Understanding Opioid Addiction

When you’re injured, have surgery, or deal with chronic pain, the last thing you may think about is the risk associated with prescription pain medications. Those pills, tablets, patches, or injections are supposed to be safe and a trusted means of relief, right? 

Not necessarily. Unfortunately, times have changed, and more and more Americans deal with opioid addiction. It’s important to understand prescription opioids aren’t automatically safe because they come from a doctor. Long-term use can get to a point where you feel like you can’t live without a drug. You’ll do anything to find that fix and satisfy the cravings. This compulsive behavior is prevalent even when users know of the potential dangerous — and deadly — consequences. 

If you or a loved one is taking prescription opioids, it’s important to gain familiarity and understand how they operate. This guide on opioid addiction will help you comprehend how opioids work, how widespread the abuse is, the treatment options available, and new laws that could affect you in the future.

What are Opioids?

Opioids, in the prescription medication realm, treat severe pain. On a larger scale, opioids also include heroin and synthetic opioids like fentanyl. The drugs block opioid receptors in your body from signifying pain, while also helping you relax. In other words, they don’t heal pain, rather, they trick your brain into telling you there isn’t pain. 

The euphoria, or high, it produces, when combined with feelings of relaxation, is what made it a popular recreational drug and one that you can abuse. Add in the fact that opioids are highly addictive, and it’s a potent combination that’s led to an ongoing opioid epidemic

Not all opioids are the same. Some are natural alkaloids derived from opium in poppy plants. Others come from natural opiates manufactured in labs to produce the same type of reaction. Then there are man-made synthetic opioids. 

The origin of opioids dates back thousands of years, although they gained traction in the 1800s when German pharmacist Friedrich Serturner created morphine from opium. It made its way to the United States during the Civil War to treat soldiers. The drug became popular with mainstream society, as the first signs of an opioid crisis manifested on U.S. soil. Then, during the Vietnam War, soldiers came in contact with opium overseas. Heroin addiction grew when they returned, resulting in another opioid crisis. Interestingly, heroin was originally marketed by Bayer as a cough remedy until the U.S. banned it in 1924.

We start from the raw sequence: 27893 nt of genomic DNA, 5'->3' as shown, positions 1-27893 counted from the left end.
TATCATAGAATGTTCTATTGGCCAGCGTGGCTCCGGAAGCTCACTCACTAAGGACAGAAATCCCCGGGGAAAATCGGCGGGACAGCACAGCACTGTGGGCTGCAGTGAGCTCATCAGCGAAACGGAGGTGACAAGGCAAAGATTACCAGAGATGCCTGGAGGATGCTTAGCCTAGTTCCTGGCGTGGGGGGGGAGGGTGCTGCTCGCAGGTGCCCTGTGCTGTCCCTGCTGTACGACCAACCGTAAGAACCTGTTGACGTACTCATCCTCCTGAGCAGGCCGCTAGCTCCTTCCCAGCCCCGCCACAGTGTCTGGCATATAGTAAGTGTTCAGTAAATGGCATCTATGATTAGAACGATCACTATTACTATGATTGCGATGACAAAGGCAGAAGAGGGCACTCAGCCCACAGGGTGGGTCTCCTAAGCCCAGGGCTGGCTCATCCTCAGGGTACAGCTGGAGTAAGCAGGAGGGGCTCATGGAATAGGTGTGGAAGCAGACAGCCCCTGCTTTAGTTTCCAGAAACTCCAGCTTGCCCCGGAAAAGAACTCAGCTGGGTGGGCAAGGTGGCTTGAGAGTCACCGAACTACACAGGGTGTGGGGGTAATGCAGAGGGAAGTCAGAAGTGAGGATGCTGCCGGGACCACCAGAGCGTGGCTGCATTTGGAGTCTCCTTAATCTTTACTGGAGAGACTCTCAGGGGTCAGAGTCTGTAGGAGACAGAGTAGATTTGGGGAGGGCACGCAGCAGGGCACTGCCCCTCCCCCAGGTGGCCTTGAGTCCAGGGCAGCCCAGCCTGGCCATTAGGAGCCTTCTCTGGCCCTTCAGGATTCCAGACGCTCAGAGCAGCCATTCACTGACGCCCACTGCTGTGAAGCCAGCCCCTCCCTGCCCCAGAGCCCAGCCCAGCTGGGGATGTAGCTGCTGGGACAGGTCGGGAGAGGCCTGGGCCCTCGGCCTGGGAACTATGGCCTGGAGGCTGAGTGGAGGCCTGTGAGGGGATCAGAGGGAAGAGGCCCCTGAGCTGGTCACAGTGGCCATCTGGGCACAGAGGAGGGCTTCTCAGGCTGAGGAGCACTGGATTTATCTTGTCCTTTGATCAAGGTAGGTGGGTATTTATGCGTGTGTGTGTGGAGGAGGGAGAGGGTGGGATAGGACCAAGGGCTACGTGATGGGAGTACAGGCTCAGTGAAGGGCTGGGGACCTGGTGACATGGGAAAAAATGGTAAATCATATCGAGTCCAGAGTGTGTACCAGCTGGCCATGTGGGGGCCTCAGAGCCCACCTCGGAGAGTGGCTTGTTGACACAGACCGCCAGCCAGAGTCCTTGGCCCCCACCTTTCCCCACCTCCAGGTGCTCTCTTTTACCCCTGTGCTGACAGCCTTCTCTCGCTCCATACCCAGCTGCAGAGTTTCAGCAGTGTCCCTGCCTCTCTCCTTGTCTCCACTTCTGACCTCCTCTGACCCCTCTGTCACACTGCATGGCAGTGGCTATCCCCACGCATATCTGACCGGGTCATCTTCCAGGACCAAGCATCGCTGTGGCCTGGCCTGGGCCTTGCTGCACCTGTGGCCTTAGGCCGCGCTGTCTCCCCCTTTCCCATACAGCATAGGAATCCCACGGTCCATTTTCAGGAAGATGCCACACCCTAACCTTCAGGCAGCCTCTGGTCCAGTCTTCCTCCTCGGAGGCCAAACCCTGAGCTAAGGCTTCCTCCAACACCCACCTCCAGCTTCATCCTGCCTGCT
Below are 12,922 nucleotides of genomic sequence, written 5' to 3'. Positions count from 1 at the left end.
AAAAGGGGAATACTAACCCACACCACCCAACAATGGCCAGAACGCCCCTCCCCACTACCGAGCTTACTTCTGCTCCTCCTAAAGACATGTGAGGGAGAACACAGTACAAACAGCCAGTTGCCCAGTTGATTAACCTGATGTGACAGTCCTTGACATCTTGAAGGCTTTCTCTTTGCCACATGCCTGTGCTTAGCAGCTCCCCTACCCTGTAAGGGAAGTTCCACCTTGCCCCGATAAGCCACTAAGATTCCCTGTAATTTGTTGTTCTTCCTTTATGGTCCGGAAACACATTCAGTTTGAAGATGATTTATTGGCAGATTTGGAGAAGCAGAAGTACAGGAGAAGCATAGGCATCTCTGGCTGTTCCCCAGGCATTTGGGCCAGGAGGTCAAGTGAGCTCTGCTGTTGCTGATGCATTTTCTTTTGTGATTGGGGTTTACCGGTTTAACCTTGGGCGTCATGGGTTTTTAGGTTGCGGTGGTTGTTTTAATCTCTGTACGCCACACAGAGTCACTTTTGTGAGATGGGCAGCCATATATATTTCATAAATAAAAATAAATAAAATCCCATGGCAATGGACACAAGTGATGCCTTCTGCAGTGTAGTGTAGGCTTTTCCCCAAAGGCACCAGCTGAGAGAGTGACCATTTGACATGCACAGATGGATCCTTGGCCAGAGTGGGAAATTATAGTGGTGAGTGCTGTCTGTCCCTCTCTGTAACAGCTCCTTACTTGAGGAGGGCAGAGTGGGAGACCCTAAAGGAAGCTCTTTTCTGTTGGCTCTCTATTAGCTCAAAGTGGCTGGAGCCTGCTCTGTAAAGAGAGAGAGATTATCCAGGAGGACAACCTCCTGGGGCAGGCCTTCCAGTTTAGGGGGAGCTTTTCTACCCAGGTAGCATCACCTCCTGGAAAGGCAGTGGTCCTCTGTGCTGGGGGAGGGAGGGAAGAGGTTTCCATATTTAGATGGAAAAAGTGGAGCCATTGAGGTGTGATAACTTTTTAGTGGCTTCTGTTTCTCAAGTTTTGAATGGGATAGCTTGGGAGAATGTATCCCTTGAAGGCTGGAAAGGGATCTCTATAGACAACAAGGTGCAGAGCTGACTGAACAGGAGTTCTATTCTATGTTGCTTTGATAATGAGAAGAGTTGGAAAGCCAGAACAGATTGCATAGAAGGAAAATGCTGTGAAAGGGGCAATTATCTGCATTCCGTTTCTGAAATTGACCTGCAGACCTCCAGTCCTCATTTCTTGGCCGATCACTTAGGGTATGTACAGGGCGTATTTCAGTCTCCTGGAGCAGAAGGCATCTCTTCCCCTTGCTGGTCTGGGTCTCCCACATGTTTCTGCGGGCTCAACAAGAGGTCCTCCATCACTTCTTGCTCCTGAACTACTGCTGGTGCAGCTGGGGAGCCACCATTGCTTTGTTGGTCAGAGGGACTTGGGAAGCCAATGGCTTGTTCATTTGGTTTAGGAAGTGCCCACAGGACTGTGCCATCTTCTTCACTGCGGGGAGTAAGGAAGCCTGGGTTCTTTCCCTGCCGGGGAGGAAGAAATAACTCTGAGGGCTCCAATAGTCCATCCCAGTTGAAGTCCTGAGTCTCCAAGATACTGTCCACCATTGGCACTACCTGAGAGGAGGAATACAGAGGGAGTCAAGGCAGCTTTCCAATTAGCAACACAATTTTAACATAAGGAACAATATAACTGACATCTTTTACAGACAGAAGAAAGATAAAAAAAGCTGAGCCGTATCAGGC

The Centers for Disease Control and Prevention classifies the opioid epidemic timeline in three stages, beginning with increased prescription opioid use in the 1990s. In 2010, heroin addiction surged, and synthetic opioids, mainly fentanyl, added to the crisis in 2013. 

Fentanyl is 50 times more potent than heroin and 100 times more powerful than morphine. You’ll see it in prescriptions, but it’s illegally made, sold, and abused either on its own or mixed with other drugs such as cocaine and heroin.  

Here are some common opioid examples: 

Natural opioids

Semi-synthetic opioids

Synthetic opioids

Opioid Addiction Statistics

More than 130 Americans die each day from opioid overdose, according to the National Institute on Drug Abuse. In 2017, more than 47,000 Americans died due to this ongoing crisis. That figure was six times higher than in 1999, according to the CDC (nearly 400,000 people died from opioid overdoses from 1999-2007). An additional 1.7 million people had opioid-related disorders. 

What contributes to the widespread use? An estimated 11% of adults have daily pain, many of which experience chronic or severe discomfort. As a result, physicians handed out more than 191 million opioid prescriptions in 2017. More access to opioids leads to increased risks of addiction, as we’ll explain below. From July 2016 to September 2016, opioid overdoses increased in large metropolitan areas by 54%. During that same time, overdoses increased by 70% in the Midwest and by 30% in 52 areas in 45 states. 

How long does it take to get addicted to opioids? The answer is full of ambiguity because there’s no clear-cut explanation. And we first need to define certain terms. It’s easy to use tolerance, dependence, and addiction interchangeably, but they carry different meanings. 

Your body produces endorphins when taking opioids, which explains the mood-inducing feelings people can become dependent on. As your body builds up a tolerance, you need more drugs, more frequently, to achieve the same feeling. Dependency occurs when your body adjusts its regular functioning around the drug. The natural instinct is to crave the drug to function normally or to quell any adverse feelings. The side effects worsen as withdrawal symptoms begin. Cravings start to set in and you may experience cold flashes or uncontrollable movements. 

A full-blown addiction occurs when you become tolerant and dependent on the drug, and you compulsively or uncontrollably use the drug despite being aware of the consequences.